As John and Karen Wagner will tell you, they are members of the Oreo generation. Their adult lives were squeezed by two important sets of responsibilities: after spending a few decades raising their young kids, they began caring for their aging parents.
But today their kids are grown and their parents have passed on. It’s the John and Karen show now and they are calling the shots. In deciding how they wanted to spend this stage of their life, they considered the choices they watched each of their parents make.
For 17 years, Karen’s parents lived in a cottage at a Davenport senior residence similar to Meth-Wick.
“They loved it. I mean, they really loved it,” Karen shared. “They got to do the things they liked to do but didn’t have to worry about taking care of their home. All of that stuff was handled for them.”
John’s parents had a very different experience but it’s one that will sound familiar to many baby boomers today. His mom was diagnosed with Alzheimer’s and his dad, ten years her elder, cared for her. But when his dad was 89, he had a stroke and ended up in the hospital.
“In a moment, life changes drastically,” said John. “All of a sudden, my siblings and I had to rush to find care centers that would take each of my parents. Both of them wanted to come home but neither could, so we had to sell their home and figure out what to do with their possessions. My siblings and I had to make a lot of difficult decisions very quickly.”
It was a wake up call for John and Karen.
“We wanted to be the ones in power,” said John. “We wanted to be able to say to our kids, ‘This is the plan.’ We wanted to be in a place where there were options if anything were to happen to either of us and that’s just what we found.”
The Wagners got in touch with Julie Farmer, sales manager for independent living at Meth-Wick, and put their name on the waiting list. They figured it would take three or four years to get into the Brendelwood Village home they had their eyes on. But Oakwood was being built around the same time so when Julie told them they could get into a condominium there immediately, they put down their deposit.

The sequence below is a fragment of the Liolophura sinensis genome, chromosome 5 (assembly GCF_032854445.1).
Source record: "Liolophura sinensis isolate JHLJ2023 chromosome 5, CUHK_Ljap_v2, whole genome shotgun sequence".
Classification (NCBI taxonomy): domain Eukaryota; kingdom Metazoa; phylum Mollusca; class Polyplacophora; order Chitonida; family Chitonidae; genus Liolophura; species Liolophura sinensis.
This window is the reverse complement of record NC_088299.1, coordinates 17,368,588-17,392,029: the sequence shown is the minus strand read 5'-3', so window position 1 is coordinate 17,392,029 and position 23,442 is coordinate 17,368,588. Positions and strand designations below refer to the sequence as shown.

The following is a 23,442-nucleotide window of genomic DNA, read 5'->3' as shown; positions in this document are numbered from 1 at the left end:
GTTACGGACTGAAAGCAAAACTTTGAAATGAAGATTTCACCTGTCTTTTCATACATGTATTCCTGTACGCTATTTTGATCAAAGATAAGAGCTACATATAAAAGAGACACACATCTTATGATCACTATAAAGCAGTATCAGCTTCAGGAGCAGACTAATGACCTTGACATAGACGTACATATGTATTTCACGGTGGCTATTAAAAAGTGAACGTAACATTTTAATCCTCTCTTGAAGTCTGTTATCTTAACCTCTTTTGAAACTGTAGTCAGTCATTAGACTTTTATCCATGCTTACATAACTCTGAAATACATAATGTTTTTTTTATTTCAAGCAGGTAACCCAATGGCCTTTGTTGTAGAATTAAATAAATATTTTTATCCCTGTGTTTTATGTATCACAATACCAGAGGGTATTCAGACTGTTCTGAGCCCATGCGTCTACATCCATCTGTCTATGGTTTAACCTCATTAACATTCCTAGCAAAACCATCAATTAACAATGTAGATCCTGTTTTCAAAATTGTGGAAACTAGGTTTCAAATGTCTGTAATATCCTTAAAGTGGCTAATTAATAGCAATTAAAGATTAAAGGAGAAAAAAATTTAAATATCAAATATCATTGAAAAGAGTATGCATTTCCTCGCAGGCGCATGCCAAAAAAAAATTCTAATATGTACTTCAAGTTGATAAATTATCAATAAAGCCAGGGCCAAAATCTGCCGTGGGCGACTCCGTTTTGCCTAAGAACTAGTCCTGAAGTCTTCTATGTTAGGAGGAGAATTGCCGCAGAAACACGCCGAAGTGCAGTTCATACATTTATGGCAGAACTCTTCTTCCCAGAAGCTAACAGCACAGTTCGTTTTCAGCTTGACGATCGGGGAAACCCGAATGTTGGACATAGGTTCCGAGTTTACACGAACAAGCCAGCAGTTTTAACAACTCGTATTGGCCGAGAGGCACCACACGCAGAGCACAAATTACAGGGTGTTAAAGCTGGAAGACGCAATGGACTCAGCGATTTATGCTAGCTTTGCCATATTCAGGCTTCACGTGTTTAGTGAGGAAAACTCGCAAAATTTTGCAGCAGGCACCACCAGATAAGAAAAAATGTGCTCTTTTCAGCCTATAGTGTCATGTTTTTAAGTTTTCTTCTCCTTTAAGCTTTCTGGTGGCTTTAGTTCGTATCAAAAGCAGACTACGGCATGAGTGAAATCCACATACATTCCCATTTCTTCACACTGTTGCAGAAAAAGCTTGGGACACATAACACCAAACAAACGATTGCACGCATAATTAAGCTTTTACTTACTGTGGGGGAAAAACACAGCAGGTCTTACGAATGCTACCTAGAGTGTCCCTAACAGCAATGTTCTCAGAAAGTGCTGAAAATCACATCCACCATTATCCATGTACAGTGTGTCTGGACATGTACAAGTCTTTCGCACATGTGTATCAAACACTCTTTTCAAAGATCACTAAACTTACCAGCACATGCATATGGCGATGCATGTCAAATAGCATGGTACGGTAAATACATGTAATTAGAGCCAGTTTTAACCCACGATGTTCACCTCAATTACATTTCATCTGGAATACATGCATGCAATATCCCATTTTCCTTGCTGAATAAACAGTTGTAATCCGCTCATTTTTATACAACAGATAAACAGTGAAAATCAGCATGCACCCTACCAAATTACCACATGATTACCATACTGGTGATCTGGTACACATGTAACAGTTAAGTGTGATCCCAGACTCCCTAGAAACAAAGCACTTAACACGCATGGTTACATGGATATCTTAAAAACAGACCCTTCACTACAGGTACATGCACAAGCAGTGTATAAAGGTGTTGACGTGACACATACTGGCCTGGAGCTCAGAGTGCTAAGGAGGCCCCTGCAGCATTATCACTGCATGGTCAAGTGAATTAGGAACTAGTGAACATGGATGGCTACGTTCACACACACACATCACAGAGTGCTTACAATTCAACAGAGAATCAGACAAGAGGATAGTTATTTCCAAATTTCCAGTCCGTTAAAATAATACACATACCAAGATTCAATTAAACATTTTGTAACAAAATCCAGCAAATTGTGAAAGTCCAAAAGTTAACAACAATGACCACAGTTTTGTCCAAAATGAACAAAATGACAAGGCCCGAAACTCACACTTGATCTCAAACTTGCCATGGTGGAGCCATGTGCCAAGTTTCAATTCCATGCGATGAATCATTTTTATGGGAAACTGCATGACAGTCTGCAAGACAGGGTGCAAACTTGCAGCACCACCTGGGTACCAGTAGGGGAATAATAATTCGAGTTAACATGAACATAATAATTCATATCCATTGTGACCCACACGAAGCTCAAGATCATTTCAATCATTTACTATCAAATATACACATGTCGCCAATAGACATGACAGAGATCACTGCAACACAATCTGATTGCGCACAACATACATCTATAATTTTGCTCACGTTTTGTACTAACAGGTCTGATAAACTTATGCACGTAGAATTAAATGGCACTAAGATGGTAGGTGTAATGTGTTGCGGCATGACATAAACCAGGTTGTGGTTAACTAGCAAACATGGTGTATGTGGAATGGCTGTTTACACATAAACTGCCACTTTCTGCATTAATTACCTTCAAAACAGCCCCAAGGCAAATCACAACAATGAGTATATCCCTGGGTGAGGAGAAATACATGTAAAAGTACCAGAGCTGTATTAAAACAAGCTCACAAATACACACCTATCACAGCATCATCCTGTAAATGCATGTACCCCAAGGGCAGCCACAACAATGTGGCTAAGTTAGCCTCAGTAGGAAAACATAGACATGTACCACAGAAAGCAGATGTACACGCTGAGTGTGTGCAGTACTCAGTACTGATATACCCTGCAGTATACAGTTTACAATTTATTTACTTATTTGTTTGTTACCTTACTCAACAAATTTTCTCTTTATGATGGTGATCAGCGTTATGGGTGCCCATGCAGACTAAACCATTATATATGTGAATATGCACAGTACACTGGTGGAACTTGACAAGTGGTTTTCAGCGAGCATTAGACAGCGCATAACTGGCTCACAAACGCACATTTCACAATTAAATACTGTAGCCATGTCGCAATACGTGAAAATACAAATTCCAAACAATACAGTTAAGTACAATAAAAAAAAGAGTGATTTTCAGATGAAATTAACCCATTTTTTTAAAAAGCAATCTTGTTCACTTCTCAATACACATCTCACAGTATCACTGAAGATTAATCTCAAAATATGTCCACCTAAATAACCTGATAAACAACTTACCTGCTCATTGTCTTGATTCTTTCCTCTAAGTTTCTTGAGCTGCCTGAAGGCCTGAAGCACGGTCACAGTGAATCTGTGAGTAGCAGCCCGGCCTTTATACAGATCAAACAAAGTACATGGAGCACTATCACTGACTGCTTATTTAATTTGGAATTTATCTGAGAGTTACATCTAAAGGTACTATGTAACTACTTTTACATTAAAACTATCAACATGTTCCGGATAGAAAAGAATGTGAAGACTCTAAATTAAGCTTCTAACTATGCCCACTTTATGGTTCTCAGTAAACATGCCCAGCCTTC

“Even though we’d been frugal and saved well most of our lives, I went in thinking, ‘You know we can’t afford this, dear,’” said John. “But we were pleasantly shocked to find out we could.”
For the Wagners, the continuum of care they had access to as Meth-Wick residents was more important than the specific home they were living in, so they put their house on the market and went through their things to decide what stays and what goes. They didn’t want their kids to be forced into the same difficult position they were in with John’s parents all those years ago.
“Most of our family was surprised that we were moving here ‘so young’ but we told them, ‘Hey, they take people 62 and older,” said John. “Then we had friends ask us, ‘Why are you going to a nursing home?’ But I told them, ‘I’m not going to a nursing home, I consider it a resort. You go to Mexico three months a year but I get to live here twelve months a year. This is my resort. I’m independent, I can do whatever I want. Heck, I could go to Mexico and see you if I want!’”
Just a few months after moving into their Oakwood condo, Julie called again. She explained to them that when they moved to Meth-Wick they were put on a different waiting list for residents who still might want to consider a different living area within campus. A Brendelwood Village home had opened up and since current Meth-Wick residents get first pick, it was theirs if they wanted it.
“We never thought this would happen,” said John. “It almost makes me tear up thinking about it. I believe our kids understand and appreciate the load we’ve taken off their shoulders.”
The Wagners went to work picking out their paint colors and carpet samples then moved into their Brendelwood home this spring. It’s a happy home, with big windows and family pictures on the walls. There’s a street post inside with arrows on it marking the miles to family members and favorite vacation spots; 117 miles to Gabe & Landry (the Wagner’s grandkids), 1807 miles to Newport Beach, 309 miles to Rocky Mountain National Park. It’s been transported from the yard at their old house into the family room of their new home, a symbol of joyful memories and important moments.
“Every day, we turn to each other and say, ‘Boy, I’m so glad we’re here,’” Karen said, smiling. “It’s a happy place. It’s our happy place.”